As with Shirrell's MHRA claims, we need not address each element of a Title VII religious discrimination claim because, as a matter of law, the circumstances do not give rise to an inference of discrimination. Shirrell identifies no similarly situated co-workers who were not part of her protected class and who were treated any differently than she was. She also provides no evidence that the ultimate decision maker in her discharge was biased against her. The same evidence that is fatal to Shirrell's MHRA claims is similarly fatal here: St. Francis terminated Shirrell pursuant to hospital policy after Shirrell accrued 12 disciplinary points; St. Francis terminated Shirrell after consultation with HR; Salter was the ultimate decision maker in the termination; Miller was not involved in the decision to terminate Shirrell; and the basis for Shirrell's discrimination claims was one overheard, offhand remark not directed at Shirrell. See Brannum, 518 F.3d at 548 (explaining that offhand comments and isolated incidents do not give rise to employment discrimination claims). For these reasons and based on this evidence, the district court did not err in granting summary judgment to St. Francis on Shirrell's Title VII religious discrimination claim.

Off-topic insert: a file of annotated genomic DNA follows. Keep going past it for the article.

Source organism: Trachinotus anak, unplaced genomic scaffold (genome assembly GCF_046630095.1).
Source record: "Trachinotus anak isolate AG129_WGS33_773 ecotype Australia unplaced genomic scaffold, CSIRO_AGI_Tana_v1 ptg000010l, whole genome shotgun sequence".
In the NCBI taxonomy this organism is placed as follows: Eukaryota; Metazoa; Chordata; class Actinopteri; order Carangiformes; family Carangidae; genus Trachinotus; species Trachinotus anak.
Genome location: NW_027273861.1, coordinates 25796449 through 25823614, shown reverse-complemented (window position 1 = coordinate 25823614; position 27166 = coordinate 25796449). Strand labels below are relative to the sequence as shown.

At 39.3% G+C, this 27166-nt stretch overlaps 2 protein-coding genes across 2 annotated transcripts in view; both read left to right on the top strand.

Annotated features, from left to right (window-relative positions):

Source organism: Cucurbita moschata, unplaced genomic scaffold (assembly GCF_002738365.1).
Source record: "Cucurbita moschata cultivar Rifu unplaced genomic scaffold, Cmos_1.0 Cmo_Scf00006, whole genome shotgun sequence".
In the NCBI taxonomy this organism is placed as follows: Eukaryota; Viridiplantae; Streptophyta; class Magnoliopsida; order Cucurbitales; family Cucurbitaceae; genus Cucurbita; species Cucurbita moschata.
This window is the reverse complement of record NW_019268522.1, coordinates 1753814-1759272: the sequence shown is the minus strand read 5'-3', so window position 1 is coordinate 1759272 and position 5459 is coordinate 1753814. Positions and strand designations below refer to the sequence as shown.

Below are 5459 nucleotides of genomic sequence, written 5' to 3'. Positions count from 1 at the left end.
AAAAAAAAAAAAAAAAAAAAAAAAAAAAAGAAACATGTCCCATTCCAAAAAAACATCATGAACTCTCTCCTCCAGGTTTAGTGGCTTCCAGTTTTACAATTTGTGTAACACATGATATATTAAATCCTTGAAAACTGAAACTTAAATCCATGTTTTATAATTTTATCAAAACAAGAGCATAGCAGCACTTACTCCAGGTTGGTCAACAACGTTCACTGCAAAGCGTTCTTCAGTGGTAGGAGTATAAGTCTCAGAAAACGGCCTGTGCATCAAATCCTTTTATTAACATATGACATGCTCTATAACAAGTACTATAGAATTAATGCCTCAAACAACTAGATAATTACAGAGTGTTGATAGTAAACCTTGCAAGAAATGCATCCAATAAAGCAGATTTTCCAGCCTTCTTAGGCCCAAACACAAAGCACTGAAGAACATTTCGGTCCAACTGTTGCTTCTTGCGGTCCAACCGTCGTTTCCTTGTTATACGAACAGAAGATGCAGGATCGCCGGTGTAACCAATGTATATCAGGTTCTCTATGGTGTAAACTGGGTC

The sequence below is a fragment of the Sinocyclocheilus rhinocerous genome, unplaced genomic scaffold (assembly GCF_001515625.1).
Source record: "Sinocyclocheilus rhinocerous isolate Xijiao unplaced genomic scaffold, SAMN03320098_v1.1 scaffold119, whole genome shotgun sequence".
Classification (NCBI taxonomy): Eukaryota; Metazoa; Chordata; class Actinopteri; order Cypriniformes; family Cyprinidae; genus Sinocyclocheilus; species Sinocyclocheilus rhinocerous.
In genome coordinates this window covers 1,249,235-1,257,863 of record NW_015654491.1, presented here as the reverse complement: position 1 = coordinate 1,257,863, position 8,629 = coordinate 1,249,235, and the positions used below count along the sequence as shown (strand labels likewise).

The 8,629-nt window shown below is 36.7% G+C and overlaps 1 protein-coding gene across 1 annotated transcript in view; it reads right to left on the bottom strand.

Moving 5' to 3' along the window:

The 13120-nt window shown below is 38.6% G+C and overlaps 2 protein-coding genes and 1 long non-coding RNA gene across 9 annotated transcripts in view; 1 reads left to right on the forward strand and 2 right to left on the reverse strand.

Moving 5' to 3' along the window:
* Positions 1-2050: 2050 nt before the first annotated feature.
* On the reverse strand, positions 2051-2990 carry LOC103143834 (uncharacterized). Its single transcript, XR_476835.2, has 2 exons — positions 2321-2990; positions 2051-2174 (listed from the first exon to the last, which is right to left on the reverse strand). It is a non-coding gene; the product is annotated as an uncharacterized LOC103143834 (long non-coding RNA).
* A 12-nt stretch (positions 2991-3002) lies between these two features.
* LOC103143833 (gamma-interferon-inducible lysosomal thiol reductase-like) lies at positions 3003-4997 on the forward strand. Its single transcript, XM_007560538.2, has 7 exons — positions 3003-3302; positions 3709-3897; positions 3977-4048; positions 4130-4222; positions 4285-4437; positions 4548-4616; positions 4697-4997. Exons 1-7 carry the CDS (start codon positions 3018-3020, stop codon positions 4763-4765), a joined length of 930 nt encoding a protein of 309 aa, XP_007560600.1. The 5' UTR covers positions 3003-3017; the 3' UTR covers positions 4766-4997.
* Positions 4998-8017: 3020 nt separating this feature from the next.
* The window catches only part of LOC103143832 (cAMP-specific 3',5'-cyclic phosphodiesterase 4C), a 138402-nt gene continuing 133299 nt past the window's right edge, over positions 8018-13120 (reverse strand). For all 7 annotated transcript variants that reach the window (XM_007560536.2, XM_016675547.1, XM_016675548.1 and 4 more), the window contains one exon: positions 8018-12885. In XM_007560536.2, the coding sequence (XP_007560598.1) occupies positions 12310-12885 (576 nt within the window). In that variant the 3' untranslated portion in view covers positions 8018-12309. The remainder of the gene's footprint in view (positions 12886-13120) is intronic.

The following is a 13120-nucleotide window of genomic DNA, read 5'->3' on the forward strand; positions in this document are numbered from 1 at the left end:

Shirrell finally argues that the district court erred in granting summary judgment on her Title VII retaliation claim. As with her religious discrimination claim, Shirrell has presented no direct evidence of retaliation, requiring our analysis to proceed in accordance with the McDonnell Douglas framework. A prima facie case of retaliation requires a plaintiff to show: (1) she engaged in protected activity, (2) she suffered an adverse employment action, and (3) a causal connection exists between the two. Brannum, 518 F.3d at 547. To show a causal connection, a plaintiff must show that her protected activity was a but-for cause of her employer's adverse action. Univ. of Tex. Sw. Med. Ctr. v. Nassar, 133 S.Ct. 2517, 2534 (2013). As previously discussed, the uncontroverted evidence in the record shows that St. Francis terminated Shirrell pursuant to hospital policy for disciplinary reasons, rather than in response to Shirrell's complaints about Miller's remark. We therefore conclude the district court did not err in granting summary judgment to St. Francis on Shirrell's Title VII retaliation claim.